‘Volcano tsunami’ hits Indonesia after Krakatoa eruption

Mount Anak Krakatoa eruption seen on July 19, 2018 in Kalianda, IndonesiaImage copyright Getty Images
Image caption Anak Krakatoa has erupted a number of times in recent months: this image was taken in July

At least 20 people have been killed and 165 injured after a tsunami hit the coast around Indonesia’s Sunda Strait, government officials say.

The country’s disaster management agency says two people are missing, and dozens of buildings were damaged.

It says the possible cause of the tsunami were undersea landslides after the Krakatoa volcano erupted.

The Sunda Strait between the islands of Java and Sumatra connects the Java Sea to the Indian Ocean.

The deaths were reported in the Pandeglang, South Lampung and Serang regions.

Officials warn that the death toll is likely to rise further. The disaster management agency said high seas as a result of the full moon may also have contributed to the strength of the wave.

Eyewitness Oystein Lund Andersen, who was on the beach at the time, told the BBC two waves had hit, with the second much bigger than the first.

Mr Andersen, a Norwegian professional volcano photographer, said he had rushed to the hotel where his family were staying, and they later went to a higher ground in a forest.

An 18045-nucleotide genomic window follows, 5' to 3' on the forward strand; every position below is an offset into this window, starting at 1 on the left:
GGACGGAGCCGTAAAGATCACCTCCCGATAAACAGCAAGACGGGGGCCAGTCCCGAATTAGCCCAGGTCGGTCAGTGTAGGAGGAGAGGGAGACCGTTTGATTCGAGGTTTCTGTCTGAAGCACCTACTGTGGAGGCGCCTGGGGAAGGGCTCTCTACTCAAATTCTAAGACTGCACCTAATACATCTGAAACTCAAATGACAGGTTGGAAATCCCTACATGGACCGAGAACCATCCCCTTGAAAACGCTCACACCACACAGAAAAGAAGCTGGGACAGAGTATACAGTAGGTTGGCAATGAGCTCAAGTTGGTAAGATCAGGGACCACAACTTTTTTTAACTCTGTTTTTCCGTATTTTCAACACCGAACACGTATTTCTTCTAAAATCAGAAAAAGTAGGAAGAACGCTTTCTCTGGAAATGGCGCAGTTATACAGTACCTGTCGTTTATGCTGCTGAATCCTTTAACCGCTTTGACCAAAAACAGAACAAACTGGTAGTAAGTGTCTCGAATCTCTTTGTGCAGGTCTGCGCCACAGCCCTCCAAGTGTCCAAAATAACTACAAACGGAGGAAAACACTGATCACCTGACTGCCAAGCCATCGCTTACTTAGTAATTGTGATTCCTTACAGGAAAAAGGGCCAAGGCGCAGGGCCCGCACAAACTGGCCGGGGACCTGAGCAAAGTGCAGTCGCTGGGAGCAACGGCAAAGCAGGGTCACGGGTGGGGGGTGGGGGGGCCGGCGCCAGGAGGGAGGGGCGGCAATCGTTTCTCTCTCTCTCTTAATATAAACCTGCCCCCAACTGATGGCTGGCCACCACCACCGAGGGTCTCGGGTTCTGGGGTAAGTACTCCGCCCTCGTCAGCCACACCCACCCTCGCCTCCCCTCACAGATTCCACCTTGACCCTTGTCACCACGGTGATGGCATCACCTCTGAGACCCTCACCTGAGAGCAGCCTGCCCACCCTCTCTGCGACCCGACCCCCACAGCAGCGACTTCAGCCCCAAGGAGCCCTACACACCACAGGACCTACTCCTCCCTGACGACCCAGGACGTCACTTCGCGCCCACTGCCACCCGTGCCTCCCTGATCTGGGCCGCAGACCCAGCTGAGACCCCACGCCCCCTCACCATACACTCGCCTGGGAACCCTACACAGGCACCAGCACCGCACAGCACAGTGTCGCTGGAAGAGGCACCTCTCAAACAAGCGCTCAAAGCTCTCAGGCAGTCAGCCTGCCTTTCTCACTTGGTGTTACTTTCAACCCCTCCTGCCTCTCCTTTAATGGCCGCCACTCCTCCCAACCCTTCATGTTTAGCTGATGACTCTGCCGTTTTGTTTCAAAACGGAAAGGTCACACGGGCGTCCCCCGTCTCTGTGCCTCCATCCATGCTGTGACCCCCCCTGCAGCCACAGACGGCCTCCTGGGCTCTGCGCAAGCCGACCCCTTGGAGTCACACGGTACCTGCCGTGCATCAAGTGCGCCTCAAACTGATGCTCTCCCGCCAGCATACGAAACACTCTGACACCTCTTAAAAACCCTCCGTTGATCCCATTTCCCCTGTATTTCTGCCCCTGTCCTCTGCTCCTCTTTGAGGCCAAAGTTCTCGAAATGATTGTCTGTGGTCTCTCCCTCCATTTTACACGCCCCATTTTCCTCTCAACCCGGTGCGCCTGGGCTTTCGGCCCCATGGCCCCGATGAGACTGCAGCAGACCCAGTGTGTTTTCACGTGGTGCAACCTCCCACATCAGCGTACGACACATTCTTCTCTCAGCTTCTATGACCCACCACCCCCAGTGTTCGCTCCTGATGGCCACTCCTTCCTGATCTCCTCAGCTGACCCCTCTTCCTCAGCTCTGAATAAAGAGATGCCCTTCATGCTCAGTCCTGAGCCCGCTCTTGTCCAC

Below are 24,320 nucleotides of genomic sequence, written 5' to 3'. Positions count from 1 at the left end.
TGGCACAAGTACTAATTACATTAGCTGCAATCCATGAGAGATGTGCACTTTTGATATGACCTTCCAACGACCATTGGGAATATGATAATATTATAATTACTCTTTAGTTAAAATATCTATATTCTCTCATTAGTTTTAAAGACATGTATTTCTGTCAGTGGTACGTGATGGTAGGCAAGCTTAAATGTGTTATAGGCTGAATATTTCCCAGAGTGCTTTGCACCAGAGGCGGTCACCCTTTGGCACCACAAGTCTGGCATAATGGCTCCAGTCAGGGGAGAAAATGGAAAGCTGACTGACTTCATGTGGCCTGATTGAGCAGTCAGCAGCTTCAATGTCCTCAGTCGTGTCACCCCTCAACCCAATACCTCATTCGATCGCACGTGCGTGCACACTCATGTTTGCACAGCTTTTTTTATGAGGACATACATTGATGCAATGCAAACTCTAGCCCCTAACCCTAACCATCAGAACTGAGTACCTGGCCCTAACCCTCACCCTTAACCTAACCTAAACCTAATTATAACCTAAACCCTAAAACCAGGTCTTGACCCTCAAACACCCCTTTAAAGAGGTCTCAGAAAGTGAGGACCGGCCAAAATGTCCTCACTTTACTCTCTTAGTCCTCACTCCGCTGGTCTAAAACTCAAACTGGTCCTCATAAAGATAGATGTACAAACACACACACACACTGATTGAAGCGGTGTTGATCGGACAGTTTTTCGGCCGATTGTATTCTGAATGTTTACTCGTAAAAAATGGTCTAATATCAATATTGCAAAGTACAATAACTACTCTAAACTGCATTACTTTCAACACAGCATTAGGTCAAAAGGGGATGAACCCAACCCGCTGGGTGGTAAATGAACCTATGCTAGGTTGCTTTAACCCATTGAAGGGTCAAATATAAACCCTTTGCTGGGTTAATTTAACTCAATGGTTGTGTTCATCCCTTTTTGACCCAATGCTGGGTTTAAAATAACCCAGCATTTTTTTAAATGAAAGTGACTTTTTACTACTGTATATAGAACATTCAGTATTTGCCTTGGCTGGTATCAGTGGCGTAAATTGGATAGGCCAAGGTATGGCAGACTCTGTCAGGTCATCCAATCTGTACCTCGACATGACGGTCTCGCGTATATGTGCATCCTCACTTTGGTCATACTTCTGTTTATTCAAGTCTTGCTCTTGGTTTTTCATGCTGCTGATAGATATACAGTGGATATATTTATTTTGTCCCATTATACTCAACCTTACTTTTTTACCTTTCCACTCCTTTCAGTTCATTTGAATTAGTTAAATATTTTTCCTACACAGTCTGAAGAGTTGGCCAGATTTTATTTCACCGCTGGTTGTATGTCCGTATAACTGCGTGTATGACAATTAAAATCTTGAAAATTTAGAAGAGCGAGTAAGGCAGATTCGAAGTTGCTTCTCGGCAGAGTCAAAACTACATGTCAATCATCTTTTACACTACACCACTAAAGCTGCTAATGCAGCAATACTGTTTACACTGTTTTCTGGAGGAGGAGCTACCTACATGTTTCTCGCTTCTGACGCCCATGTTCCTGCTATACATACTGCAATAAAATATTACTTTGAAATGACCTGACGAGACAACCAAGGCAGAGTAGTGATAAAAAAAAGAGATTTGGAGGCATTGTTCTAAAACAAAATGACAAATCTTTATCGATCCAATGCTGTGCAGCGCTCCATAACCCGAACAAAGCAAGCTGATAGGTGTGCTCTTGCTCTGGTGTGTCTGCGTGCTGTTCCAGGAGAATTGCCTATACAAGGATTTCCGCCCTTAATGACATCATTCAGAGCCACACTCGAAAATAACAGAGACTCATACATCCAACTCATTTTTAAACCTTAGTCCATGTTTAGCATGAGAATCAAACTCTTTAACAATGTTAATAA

He added that there had been heavy eruption sound prior to the tsunami.

Footage posted by the head of disaster agency showed the aftermath of the tsunami, with flooded streets and an overturned car.

He had earlier posted footage of water rushing in and local residents trying to flee in panic.

Emergency officials are now investigating whether the tsunami was caused by Anak Krakatoa, a volcanic island in the Sunda Strait.

In September, more than 2,000 people died when a powerful earthquake struck just off the central Indonesian island of Sulawesi, setting off a tsunami that engulfed the coastal city of Palu.

On 26 December 2004, a series of huge waves triggered by a powerful earthquake in the Indian Ocean killed about 228,000 people in 14 countries, including Indonesia.

Indonesia is prone to earthquakes because it lies on the Ring of Fire – the line of frequent quakes and volcanic eruptions that circles virtually the entire Pacific rim.

The Anak Krakatoa (Child of Krakatoa) volcano has seen increased activity in recent months.

Indonesia’s geologic agency said that the volcano erupted for two minutes and 12 seconds on Friday, creating an ash cloud that rose 400 metres (1,300ft) above the mountain.

It recommended that no-one be allowed within two kilometres of the crater.

Image copyright Gallo Images/Orbital Horizon/Copernicus Sentin
Image caption A satellite image of Anak Krakatoa erupting in August
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